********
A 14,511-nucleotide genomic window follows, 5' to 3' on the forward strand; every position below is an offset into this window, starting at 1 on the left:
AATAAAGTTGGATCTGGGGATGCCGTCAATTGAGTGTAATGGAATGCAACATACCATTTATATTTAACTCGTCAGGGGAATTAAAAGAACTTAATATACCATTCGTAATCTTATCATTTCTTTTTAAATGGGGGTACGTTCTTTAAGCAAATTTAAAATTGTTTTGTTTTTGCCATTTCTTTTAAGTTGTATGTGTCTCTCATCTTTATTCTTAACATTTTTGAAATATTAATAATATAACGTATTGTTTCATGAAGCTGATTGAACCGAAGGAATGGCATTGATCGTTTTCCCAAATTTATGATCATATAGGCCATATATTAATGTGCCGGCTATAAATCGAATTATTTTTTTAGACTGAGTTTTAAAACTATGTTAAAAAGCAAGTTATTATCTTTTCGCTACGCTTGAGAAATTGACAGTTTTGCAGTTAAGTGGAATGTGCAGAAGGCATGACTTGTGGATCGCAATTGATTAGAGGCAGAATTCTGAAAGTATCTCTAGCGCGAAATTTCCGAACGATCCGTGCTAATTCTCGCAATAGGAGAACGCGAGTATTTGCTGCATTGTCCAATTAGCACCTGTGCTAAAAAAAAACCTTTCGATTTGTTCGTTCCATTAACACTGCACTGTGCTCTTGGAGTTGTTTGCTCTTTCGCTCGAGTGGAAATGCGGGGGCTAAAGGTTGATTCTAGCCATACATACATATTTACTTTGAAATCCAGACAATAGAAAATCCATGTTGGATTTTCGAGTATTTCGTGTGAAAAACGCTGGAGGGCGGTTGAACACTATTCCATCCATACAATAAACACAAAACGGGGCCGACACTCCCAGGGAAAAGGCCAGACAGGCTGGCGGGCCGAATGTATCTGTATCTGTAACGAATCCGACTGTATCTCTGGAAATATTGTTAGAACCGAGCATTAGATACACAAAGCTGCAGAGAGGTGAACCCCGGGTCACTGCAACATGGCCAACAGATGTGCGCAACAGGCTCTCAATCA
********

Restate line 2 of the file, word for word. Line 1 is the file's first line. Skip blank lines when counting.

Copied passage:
AATAAAGTTGGATCTGGGGATGCCGTCAATTGAGTGTAATGGAATGCAACATACCATTTATATTTAACTCGTCAGGGGAATTAAAAGAACTTAATATACCATTCGTAATCTTATCATTTCTTTTTAAATGGGGGTACGTTCTTTAAGCAAATTTAAAATTGTTTTGTTTTTGCCATTTCTTTTAAGTTGTATGTGTCTCTCATCTTTATTCTTAACATTTTTGAAATATTAATAATATAACGTATTGTTTCATGAAGCTGATTGAACCGAAGGAATGGCATTGATCGTTTTCCCAAATTTATGATCATATAGGCCATATATTAATGTGCCGGCTATAAATCGAATTATTTTTTTAGACTGAGTTTTAAAACTATGTTAAAAAGCAAGTTATTATCTTTTCGCTACGCTTGAGAAATTGACAGTTTTGCAGTTAAGTGGAATGTGCAGAAGGCATGACTTGTGGATCGCAATTGATTAGAGGCAGAATTCTGAAAGTATCTCTAGCGCGAAATTTCCGAACGATCCGTGCTAATTCTCGCAATAGGAGAACGCGAGTATTTGCTGCATTGTCCAATTAGCACCTGTGCTAAAAAAAAACCTTTCGATTTGTTCGTTCCATTAACACTGCACTGTGCTCTTGGAGTTGTTTGCTCTTTCGCTCGAGTGGAAATGCGGGGGCTAAAGGTTGATTCTAGCCATACATACATATTTACTTTGAAATCCAGACAATAGAAAATCCATGTTGGATTTTCGAGTATTTCGTGTGAAAAACGCTGGAGGGCGGTTGAACACTATTCCATCCATACAATAAACACAAAACGGGGCCGACACTCCCAGGGAAAAGGCCAGACAGGCTGGCGGGCCGAATGTATCTGTATCTGTAACGAATCCGACTGTATCTCTGGAAATATTGTTAGAACCGAGCATTAGATACACAAAGCTGCAGAGAGGTGAACCCCGGGTCACTGCAACATGGCCAACAGATGTGCGCAACAGGCTCTCAATCA